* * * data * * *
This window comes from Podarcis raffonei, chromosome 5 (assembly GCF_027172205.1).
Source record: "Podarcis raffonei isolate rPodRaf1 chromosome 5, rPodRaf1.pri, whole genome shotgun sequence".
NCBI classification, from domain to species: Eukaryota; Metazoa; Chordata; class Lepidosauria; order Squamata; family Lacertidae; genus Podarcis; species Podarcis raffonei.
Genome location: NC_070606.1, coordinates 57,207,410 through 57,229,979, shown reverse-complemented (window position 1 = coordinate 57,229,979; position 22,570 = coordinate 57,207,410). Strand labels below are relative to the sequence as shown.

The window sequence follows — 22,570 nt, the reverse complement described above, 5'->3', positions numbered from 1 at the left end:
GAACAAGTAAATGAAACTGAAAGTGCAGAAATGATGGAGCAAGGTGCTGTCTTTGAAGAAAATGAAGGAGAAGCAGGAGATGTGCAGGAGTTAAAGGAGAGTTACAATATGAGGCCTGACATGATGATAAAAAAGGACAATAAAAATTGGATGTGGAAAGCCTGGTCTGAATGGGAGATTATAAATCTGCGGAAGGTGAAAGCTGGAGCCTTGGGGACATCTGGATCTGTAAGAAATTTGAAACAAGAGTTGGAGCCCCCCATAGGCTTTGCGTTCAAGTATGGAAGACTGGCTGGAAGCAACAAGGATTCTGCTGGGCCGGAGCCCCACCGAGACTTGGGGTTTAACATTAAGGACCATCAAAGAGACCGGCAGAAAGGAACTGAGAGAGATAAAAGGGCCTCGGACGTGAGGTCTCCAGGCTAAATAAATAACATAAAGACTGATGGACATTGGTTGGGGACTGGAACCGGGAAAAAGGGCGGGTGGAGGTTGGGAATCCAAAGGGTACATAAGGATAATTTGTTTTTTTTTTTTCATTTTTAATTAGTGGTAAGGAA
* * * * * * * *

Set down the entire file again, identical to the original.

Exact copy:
This window comes from Podarcis raffonei, chromosome 5 (assembly GCF_027172205.1).
Source record: "Podarcis raffonei isolate rPodRaf1 chromosome 5, rPodRaf1.pri, whole genome shotgun sequence".
NCBI classification, from domain to species: Eukaryota; Metazoa; Chordata; class Lepidosauria; order Squamata; family Lacertidae; genus Podarcis; species Podarcis raffonei.
Genome location: NC_070606.1, coordinates 57,207,410 through 57,229,979, shown reverse-complemented (window position 1 = coordinate 57,229,979; position 22,570 = coordinate 57,207,410). Strand labels below are relative to the sequence as shown.

The window sequence follows — 22,570 nt, the reverse complement described above, 5'->3', positions numbered from 1 at the left end:
GAACAAGTAAATGAAACTGAAAGTGCAGAAATGATGGAGCAAGGTGCTGTCTTTGAAGAAAATGAAGGAGAAGCAGGAGATGTGCAGGAGTTAAAGGAGAGTTACAATATGAGGCCTGACATGATGATAAAAAAGGACAATAAAAATTGGATGTGGAAAGCCTGGTCTGAATGGGAGATTATAAATCTGCGGAAGGTGAAAGCTGGAGCCTTGGGGACATCTGGATCTGTAAGAAATTTGAAACAAGAGTTGGAGCCCCCCATAGGCTTTGCGTTCAAGTATGGAAGACTGGCTGGAAGCAACAAGGATTCTGCTGGGCCGGAGCCCCACCGAGACTTGGGGTTTAACATTAAGGACCATCAAAGAGACCGGCAGAAAGGAACTGAGAGAGATAAAAGGGCCTCGGACGTGAGGTCTCCAGGCTAAATAAATAACATAAAGACTGATGGACATTGGTTGGGGACTGGAACCGGGAAAAAGGGCGGGTGGAGGTTGGGAATCCAAAGGGTACATAAGGATAATTTGTTTTTTTTTTTTCATTTTTAATTAGTGGTAAGGAA